Forgiveness is quite interested in whether or not you still hold to your view under the following circumstance [Warning! Graphic content…to make an important point]:

An 8-year-old girl was brutally kidnapped and repeatedly raped by 5 men who kept her hostage for one year. When she finally escaped, her right arm was so damaged from physical abuse that the arm had to be amputated at the elbow. She now is blind in her left eye and she is afraid to go out of her home.

Is there any person in the world who looks at this truthfully who would rose-colored-glassessay, “She deserved this”?  Or, would say, “There is nothing wrong in these men’s actions”? Or, “These actions are wrong only for certain cultures and historical epochs, but not for others”?

I know, I know.  Your rebuttal is this: You can show us at least one ideology in the world that would tell you that the men had a right to this.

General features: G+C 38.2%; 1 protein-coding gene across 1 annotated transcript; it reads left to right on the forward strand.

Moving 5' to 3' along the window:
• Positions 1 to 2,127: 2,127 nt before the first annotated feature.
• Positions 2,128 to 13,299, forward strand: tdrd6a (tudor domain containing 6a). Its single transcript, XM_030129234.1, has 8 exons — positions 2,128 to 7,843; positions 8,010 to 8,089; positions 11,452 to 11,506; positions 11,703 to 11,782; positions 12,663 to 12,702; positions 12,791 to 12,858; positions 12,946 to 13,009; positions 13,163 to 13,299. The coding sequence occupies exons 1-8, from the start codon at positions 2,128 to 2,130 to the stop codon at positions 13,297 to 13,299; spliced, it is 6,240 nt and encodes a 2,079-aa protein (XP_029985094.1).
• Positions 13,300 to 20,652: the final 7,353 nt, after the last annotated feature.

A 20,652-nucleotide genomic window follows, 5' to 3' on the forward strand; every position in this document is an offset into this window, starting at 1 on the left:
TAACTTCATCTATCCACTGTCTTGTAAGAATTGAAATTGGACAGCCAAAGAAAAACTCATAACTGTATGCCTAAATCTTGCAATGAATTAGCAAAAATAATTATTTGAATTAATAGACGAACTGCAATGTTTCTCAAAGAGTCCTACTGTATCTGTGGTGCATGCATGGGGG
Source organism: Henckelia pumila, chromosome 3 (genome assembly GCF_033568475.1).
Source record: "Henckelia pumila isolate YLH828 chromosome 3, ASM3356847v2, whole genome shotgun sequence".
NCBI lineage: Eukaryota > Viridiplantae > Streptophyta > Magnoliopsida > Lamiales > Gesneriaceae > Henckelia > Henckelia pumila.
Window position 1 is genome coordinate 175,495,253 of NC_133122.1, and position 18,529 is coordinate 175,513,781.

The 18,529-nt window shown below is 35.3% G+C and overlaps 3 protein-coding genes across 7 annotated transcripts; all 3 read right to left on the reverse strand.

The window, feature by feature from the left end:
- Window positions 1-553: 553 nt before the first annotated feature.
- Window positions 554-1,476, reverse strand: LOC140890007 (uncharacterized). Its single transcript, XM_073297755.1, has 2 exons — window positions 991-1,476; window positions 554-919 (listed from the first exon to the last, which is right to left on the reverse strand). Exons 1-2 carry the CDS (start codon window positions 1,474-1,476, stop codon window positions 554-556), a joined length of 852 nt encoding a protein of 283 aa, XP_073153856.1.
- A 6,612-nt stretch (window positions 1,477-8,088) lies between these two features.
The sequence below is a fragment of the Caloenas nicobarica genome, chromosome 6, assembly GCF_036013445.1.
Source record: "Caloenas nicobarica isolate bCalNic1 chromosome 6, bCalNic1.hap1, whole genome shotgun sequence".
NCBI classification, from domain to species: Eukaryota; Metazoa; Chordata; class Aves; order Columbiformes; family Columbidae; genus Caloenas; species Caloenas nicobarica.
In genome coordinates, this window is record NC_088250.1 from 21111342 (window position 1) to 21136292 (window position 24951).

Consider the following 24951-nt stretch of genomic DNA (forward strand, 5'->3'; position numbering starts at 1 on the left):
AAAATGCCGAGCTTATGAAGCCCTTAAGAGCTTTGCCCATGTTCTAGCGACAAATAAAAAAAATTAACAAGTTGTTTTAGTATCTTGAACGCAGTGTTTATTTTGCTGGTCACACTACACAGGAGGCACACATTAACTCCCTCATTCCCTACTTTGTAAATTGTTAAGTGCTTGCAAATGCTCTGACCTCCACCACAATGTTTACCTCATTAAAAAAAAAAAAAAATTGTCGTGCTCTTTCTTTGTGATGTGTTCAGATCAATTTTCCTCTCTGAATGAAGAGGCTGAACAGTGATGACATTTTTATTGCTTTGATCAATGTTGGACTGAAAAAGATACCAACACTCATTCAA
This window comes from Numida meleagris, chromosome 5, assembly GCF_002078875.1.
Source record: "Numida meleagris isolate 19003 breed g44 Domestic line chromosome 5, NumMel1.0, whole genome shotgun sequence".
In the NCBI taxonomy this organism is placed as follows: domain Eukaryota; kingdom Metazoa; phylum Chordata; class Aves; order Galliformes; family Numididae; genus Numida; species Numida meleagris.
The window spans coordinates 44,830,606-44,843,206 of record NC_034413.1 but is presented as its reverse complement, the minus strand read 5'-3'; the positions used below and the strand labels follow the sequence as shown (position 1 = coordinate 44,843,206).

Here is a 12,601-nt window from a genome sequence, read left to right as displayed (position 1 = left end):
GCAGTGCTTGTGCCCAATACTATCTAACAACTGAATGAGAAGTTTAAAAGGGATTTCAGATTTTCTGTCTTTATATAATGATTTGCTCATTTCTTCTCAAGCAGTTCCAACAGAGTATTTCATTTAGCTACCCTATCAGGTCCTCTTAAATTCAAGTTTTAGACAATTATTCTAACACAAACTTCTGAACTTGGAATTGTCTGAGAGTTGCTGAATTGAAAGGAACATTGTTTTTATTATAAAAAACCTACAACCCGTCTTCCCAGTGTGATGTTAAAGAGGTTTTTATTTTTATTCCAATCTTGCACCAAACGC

I am not talking about ideologies, if you do not mind.

I am talking about looking this situation straight in its face and then looking within to one’s own conscience and then asking, “It this wrong?  restart3Is this wrong today and yesterday and 1,000 years ago and 1,000 years in the future…..across all cultures everywhere?”

Does the morality of this scenario “inherently exist” in you and in all people of conscience?  If you say no, then are you willing to keep the above image in your mind…..for the rest of your life?  Can you do it and survive?  If not, then are you willing to reconsider your nihilistic view?

Forgiveness, by confronting horrendous actions of others and doing so day after day across so many cultures, sees that some things indeed are inherently wrong, even if some people continue to deny as wrong what happened to that dear girl above. If you cannot answer—truly answer—forgiveness’ challenge in this example, then your philosophy needs to push the restart button.

Robert

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Nihilism, I Would Like You to Meet Forgiveness

Hello, Nihilism. Today, I would like you to meet Forgiveness. I realize that your particular outlook on life is that life is…..how to put nihilismthis…..meaningless.